The image of a rock is often used in the Old Testament (Deuteronomy, Psalms, Isaiah) to speak of God's steadfastness, reliability, and strength. One can get a profound sense of the appropriateness of this reference touring the Black Hills of South Dakota, viewing the two and a half billion-year-old granite monoliths erupting all throughout the hills, standing bold and undaunted over the Ponderosa pine forests. Mount Rushmore is carved out of one of these -- the faces of four American presidents who spoke guiding words at critical times in our history.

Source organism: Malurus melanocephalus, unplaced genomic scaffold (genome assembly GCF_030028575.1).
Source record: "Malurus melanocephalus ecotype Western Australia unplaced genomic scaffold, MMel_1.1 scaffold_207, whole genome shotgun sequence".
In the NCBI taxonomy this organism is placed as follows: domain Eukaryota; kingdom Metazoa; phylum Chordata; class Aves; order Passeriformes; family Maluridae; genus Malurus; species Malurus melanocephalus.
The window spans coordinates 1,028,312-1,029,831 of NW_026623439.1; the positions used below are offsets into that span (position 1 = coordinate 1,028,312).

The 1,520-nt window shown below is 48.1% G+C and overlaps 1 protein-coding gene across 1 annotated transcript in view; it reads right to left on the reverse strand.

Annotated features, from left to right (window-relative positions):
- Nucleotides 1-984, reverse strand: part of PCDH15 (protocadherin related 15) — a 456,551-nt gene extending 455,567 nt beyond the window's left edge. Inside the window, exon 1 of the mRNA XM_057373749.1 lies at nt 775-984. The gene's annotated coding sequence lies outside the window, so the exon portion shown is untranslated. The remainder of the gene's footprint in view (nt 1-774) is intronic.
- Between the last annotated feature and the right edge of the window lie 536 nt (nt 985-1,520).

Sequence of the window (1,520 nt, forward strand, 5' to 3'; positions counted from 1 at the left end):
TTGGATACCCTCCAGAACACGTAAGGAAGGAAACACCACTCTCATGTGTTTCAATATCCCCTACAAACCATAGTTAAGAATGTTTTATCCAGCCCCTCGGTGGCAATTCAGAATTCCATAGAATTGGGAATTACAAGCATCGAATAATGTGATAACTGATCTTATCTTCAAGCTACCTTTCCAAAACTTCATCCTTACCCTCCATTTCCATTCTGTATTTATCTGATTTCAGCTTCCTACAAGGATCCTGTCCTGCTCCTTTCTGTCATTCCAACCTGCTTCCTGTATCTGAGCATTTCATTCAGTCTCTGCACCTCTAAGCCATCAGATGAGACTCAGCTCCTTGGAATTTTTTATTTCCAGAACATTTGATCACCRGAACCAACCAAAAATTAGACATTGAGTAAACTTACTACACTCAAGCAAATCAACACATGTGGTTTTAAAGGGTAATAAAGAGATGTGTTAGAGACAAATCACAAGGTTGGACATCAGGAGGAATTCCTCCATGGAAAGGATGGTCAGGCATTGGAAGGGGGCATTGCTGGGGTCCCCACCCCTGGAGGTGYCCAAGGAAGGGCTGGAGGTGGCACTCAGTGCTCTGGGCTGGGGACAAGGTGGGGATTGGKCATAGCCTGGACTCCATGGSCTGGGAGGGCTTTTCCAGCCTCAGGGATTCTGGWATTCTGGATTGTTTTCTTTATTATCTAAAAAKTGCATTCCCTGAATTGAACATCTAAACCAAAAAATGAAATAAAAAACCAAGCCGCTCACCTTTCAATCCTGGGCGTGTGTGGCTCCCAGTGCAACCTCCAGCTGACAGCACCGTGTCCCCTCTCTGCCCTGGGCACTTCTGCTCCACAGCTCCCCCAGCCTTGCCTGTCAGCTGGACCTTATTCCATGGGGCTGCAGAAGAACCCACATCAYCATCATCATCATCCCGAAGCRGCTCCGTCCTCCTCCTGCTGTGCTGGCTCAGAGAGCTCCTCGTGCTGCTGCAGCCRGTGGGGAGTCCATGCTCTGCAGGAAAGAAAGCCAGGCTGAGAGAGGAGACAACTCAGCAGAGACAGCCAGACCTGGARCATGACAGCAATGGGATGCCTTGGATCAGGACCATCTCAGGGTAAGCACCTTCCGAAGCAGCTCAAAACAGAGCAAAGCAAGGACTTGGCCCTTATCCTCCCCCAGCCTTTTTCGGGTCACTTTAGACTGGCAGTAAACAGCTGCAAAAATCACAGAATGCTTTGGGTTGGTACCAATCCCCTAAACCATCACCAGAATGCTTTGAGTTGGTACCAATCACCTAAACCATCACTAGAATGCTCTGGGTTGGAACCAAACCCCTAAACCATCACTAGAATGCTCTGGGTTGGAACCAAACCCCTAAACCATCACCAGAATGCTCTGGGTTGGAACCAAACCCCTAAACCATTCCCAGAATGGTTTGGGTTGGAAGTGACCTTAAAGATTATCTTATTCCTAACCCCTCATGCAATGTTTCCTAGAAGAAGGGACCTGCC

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The bride-to-be was obviously nervous. It was only the rehearsal, but already the pastor could see that tomorrow’s wedding might be in for problems.
“You’re letting it all get to you,” he told her gently, as he pulled her aside. “Just take it one little step at a time. When you get to the door with your father tomorrow afternoon, look only at the aisle ahead of you. You’ve walked it hundreds of times, every Sunday when you come to church. Think only of that.
This story about Peter's mission to the Gentiles continues the account that began in 10:1, and it repeats in greater detail the content of Peter's vision that was already mentioned in 10:9-16. It is a remarkable story, because it treats rather lightly a dispute that was widespread in the New Testament church, the dispute over conditions to be laid upon Gentile converts to the faith.